Tennessee became the 16th state of the union in 1796. It is just 112 miles wide, but stretches 432 miles from the Appalachian Mountains boundary with North Carolina in the east to the Mississippi River borders with Missouri and Arkansas in the west. Tennessee's two largest cities, Memphis and Nashville, are known as centers of blues and country music, respectively, and have played host to the likes of Elvis Presley, Jerry Lee Lewis, Muddy Waters, Johnny Cash, B.B. King and Dolly Parton. Memphis is also famous for its barbecue and hosts the well-attended "Memphis in May" barbecue competition each year.
Date of Statehood: June 1, 1796
Population: 6,346,105 (2010)
Size: 42,144 square miles
Nickname(s): Volunteer State; Big Bend State; Hog and Hominey State
Motto: Agriculture and Commerce
Tree: Tulip Poplar
- Future President Andrew Jackson founded the city of Memphis on May 22, 1819, along with John Overton and James Winchester. They named it after the ancient Egyptian city of Memphis—meaning “place of good abode”—which was located at the head of the Nile River Delta.
- William Strickland, the engineer and architect of the Tennessee State Capitol in Nashville, died in 1854 during the building’s construction. At his request, he was entombed within the structure's walls.
- In 1878, a yellow fever epidemic swept through Memphis, claiming the lives of around 5,000 people. Although many neighboring towns and cities throughout the South established quarantines to prevent the disease from spreading, a majority of residents fled Memphis after news of the outbreak was first reported.
- The Grand Ole Opry in Nashville began as a live music show called the “WSM Barn Dance” by announcer George Hay in 1925. One of the state’s most popular tourist attractions, it is also the longest-running radio show in U.S. history.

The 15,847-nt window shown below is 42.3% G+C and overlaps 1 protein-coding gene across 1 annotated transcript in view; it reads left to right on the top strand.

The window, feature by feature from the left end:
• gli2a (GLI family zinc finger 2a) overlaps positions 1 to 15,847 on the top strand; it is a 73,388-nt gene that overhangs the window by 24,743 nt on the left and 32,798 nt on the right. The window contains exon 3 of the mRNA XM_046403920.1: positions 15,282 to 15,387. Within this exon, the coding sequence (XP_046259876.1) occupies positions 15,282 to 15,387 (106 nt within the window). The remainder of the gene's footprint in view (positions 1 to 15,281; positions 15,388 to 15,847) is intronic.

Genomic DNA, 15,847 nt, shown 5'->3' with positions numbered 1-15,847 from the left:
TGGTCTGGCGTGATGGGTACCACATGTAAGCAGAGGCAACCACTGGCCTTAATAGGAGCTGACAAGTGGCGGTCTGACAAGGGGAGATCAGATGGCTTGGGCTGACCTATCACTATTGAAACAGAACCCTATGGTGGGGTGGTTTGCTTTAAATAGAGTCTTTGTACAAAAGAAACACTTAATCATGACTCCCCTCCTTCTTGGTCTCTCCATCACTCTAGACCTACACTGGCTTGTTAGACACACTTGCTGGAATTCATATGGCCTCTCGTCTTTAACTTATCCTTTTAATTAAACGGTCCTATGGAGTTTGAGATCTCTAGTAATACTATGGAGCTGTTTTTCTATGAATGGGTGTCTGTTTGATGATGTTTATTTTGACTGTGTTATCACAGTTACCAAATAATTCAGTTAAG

- Twenty-four-year-old John Scopes was arrested and put on trial in 1925 for violating Tennessee state law by teaching Charles Darwin’s theory of evolution as part of his public high school curriculum. The “monkey trial,” as it became known, garnered national attention and publicized scientific evidence for evolution, but resulted in a guilty verdict for Scopes, who was fined $100. It was not until 1968 that the Supreme Court asserted that any law banning the teaching of evolution in public schools was unconstitutional.
- In 1947, the Tennessee legislature adopted the tulip poplar as the state tree in recognition of its widespread use by 18th and 19th century pioneers in the construction of their homes and farms.
- Great Smoky Mountains National Park is America's most visited national park, attracting more than 9.4 million people in 2010. Known as the “Salamander Capital of the World,” the park hosts the most diverse population of salamanders in the world: 30 different species.
How to Cite this Page:
Tennessee. (2013). The History Channel website. Retrieved 7:14, May 25, 2013, from http://www.history.com/topics/tennessee.
Tennessee. [Internet]. 2013. The History Channel website. Available from: http://www.history.com/topics/tennessee [Accessed 25 May 2013].
“Tennessee.” 2013. The History Channel website. May 25 2013, 7:14 http://www.history.com/topics/tennessee.
“Tennessee,” The History Channel website, 2013, http://www.history.com/topics/tennessee [accessed May 25, 2013].
“Tennessee,” The History Channel website, http://www.history.com/topics/tennessee (accessed May 25, 2013).
Tennessee [Internet]. The History Channel website; 2013 [cited 2013 May 25] Available from: http://www.history.com/topics/tennessee.
Tennessee, http://www.history.com/topics/tennessee (last visited May 25, 2013).
Tennessee. The History Channel website. 2013. Available at: http://www.history.com/topics/tennessee. Accessed May 25, 2013.